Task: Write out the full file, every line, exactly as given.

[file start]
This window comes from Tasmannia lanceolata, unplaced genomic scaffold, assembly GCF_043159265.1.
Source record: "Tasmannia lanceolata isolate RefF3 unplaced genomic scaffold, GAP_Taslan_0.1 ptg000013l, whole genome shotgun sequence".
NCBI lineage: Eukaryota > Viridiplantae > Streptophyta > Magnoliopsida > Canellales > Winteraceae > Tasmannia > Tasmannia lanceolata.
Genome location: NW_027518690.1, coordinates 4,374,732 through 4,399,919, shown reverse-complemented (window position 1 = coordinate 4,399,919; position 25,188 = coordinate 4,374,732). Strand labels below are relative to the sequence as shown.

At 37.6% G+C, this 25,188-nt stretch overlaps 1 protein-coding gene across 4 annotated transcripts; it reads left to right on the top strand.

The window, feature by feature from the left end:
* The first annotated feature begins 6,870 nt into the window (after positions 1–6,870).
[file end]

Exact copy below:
This window comes from Tasmannia lanceolata, unplaced genomic scaffold, assembly GCF_043159265.1.
Source record: "Tasmannia lanceolata isolate RefF3 unplaced genomic scaffold, GAP_Taslan_0.1 ptg000013l, whole genome shotgun sequence".
NCBI lineage: Eukaryota > Viridiplantae > Streptophyta > Magnoliopsida > Canellales > Winteraceae > Tasmannia > Tasmannia lanceolata.
Genome location: NW_027518690.1, coordinates 4,374,732 through 4,399,919, shown reverse-complemented (window position 1 = coordinate 4,399,919; position 25,188 = coordinate 4,374,732). Strand labels below are relative to the sequence as shown.

At 37.6% G+C, this 25,188-nt stretch overlaps 1 protein-coding gene across 4 annotated transcripts; it reads left to right on the top strand.

The window, feature by feature from the left end:
* The first annotated feature begins 6,870 nt into the window (after positions 1–6,870).